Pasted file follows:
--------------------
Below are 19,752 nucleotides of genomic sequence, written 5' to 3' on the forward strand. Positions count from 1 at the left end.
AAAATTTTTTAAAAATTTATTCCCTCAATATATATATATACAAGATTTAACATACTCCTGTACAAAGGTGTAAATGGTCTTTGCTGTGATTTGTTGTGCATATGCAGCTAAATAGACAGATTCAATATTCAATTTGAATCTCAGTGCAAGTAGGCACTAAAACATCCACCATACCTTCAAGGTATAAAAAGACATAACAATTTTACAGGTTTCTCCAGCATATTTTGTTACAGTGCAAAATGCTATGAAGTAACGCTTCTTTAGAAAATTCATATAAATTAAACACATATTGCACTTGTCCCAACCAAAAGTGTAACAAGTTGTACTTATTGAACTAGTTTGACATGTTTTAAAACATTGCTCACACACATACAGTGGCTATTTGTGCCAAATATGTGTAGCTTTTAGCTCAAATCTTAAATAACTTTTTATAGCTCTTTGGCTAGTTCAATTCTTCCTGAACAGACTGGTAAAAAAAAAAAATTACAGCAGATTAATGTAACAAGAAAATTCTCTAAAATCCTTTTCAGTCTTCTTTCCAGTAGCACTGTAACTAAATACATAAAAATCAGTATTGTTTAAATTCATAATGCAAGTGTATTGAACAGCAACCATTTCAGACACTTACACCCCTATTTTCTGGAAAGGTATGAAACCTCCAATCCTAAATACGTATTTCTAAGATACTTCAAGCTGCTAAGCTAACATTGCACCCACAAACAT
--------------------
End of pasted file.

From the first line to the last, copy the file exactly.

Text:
Below are 19,752 nucleotides of genomic sequence, written 5' to 3' on the forward strand. Positions count from 1 at the left end.
AAAATTTTTTAAAAATTTATTCCCTCAATATATATATATACAAGATTTAACATACTCCTGTACAAAGGTGTAAATGGTCTTTGCTGTGATTTGTTGTGCATATGCAGCTAAATAGACAGATTCAATATTCAATTTGAATCTCAGTGCAAGTAGGCACTAAAACATCCACCATACCTTCAAGGTATAAAAAGACATAACAATTTTACAGGTTTCTCCAGCATATTTTGTTACAGTGCAAAATGCTATGAAGTAACGCTTCTTTAGAAAATTCATATAAATTAAACACATATTGCACTTGTCCCAACCAAAAGTGTAACAAGTTGTACTTATTGAACTAGTTTGACATGTTTTAAAACATTGCTCACACACATACAGTGGCTATTTGTGCCAAATATGTGTAGCTTTTAGCTCAAATCTTAAATAACTTTTTATAGCTCTTTGGCTAGTTCAATTCTTCCTGAACAGACTGGTAAAAAAAAAAAATTACAGCAGATTAATGTAACAAGAAAATTCTCTAAAATCCTTTTCAGTCTTCTTTCCAGTAGCACTGTAACTAAATACATAAAAATCAGTATTGTTTAAATTCATAATGCAAGTGTATTGAACAGCAACCATTTCAGACACTTACACCCCTATTTTCTGGAAAGGTATGAAACCTCCAATCCTAAATACGTATTTCTAAGATACTTCAAGCTGCTAAGCTAACATTGCACCCACAAACAT